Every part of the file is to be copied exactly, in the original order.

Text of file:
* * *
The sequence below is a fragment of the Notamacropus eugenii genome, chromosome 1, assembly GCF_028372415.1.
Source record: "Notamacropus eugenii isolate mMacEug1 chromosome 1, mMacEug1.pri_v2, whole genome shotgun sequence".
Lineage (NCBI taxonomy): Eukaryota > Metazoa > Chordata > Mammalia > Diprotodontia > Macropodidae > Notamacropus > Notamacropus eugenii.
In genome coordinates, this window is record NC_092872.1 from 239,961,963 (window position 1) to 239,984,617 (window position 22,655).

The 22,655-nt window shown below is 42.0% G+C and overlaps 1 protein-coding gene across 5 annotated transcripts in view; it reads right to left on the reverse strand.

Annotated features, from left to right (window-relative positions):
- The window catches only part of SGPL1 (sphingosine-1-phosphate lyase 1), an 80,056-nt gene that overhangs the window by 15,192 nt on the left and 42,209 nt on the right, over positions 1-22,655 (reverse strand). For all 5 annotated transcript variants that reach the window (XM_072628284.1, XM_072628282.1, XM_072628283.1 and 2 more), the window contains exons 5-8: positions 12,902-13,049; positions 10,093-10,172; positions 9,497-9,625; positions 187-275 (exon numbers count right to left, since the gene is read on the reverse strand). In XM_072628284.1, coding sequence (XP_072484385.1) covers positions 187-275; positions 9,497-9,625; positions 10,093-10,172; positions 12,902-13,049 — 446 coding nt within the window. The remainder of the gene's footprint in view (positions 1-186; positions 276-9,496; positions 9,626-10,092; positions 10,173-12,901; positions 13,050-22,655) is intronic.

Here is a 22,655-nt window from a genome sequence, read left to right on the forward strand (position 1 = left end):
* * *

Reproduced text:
The sequence below is a fragment of the Notamacropus eugenii genome, chromosome 1, assembly GCF_028372415.1.
Source record: "Notamacropus eugenii isolate mMacEug1 chromosome 1, mMacEug1.pri_v2, whole genome shotgun sequence".
Lineage (NCBI taxonomy): Eukaryota > Metazoa > Chordata > Mammalia > Diprotodontia > Macropodidae > Notamacropus > Notamacropus eugenii.
In genome coordinates, this window is record NC_092872.1 from 239,961,963 (window position 1) to 239,984,617 (window position 22,655).

The 22,655-nt window shown below is 42.0% G+C and overlaps 1 protein-coding gene across 5 annotated transcripts in view; it reads right to left on the reverse strand.

Annotated features, from left to right (window-relative positions):
- The window catches only part of SGPL1 (sphingosine-1-phosphate lyase 1), an 80,056-nt gene that overhangs the window by 15,192 nt on the left and 42,209 nt on the right, over positions 1-22,655 (reverse strand). For all 5 annotated transcript variants that reach the window (XM_072628284.1, XM_072628282.1, XM_072628283.1 and 2 more), the window contains exons 5-8: positions 12,902-13,049; positions 10,093-10,172; positions 9,497-9,625; positions 187-275 (exon numbers count right to left, since the gene is read on the reverse strand). In XM_072628284.1, coding sequence (XP_072484385.1) covers positions 187-275; positions 9,497-9,625; positions 10,093-10,172; positions 12,902-13,049 — 446 coding nt within the window. The remainder of the gene's footprint in view (positions 1-186; positions 276-9,496; positions 9,626-10,092; positions 10,173-12,901; positions 13,050-22,655) is intronic.

Here is a 22,655-nt window from a genome sequence, read left to right on the forward strand (position 1 = left end):